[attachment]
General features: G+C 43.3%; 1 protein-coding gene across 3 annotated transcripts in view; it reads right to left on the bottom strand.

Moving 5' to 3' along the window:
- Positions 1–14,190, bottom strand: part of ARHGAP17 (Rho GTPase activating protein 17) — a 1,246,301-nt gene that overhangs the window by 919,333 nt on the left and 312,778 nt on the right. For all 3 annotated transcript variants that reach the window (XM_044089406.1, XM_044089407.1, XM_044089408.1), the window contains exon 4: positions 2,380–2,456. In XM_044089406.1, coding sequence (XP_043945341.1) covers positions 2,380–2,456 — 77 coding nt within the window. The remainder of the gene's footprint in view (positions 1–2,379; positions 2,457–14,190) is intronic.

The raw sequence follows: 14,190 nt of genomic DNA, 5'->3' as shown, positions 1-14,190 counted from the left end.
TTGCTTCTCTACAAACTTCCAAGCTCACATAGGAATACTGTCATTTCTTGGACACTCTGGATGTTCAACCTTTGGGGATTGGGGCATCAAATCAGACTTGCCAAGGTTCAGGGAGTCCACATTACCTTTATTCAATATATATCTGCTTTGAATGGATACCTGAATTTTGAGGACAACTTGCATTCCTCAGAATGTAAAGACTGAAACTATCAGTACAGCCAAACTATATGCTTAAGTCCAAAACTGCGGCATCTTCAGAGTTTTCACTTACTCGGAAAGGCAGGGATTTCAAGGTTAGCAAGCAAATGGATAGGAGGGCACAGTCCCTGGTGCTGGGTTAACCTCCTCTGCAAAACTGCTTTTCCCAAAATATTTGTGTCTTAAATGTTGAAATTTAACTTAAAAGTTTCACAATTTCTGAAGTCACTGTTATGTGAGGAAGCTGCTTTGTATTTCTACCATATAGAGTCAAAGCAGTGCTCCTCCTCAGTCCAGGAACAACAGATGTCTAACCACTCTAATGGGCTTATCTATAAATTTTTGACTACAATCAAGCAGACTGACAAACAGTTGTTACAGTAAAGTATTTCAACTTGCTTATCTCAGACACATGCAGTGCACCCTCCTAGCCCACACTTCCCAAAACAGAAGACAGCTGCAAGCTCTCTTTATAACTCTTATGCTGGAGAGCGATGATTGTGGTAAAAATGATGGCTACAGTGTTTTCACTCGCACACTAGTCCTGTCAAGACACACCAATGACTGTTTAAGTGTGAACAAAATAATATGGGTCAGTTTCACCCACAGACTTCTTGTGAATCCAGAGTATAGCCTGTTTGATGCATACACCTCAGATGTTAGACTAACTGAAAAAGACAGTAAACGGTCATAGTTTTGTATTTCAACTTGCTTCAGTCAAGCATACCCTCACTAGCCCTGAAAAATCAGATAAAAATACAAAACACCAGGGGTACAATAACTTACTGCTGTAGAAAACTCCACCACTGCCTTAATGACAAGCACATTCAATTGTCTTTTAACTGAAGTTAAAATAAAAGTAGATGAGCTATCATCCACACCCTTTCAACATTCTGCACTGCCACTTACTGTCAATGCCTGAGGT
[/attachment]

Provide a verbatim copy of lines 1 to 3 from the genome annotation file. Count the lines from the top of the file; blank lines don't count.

General features: G+C 43.3%; 1 protein-coding gene across 3 annotated transcripts in view; it reads right to left on the bottom strand.

Moving 5' to 3' along the window:
- Positions 1–14,190, bottom strand: part of ARHGAP17 (Rho GTPase activating protein 17) — a 1,246,301-nt gene that overhangs the window by 919,333 nt on the left and 312,778 nt on the right. For all 3 annotated transcript variants that reach the window (XM_044089406.1, XM_044089407.1, XM_044089408.1), the window contains exon 4: positions 2,380–2,456. In XM_044089406.1, coding sequence (XP_043945341.1) covers positions 2,380–2,456 — 77 coding nt within the window. The remainder of the gene's footprint in view (positions 1–2,379; positions 2,457–14,190) is intronic.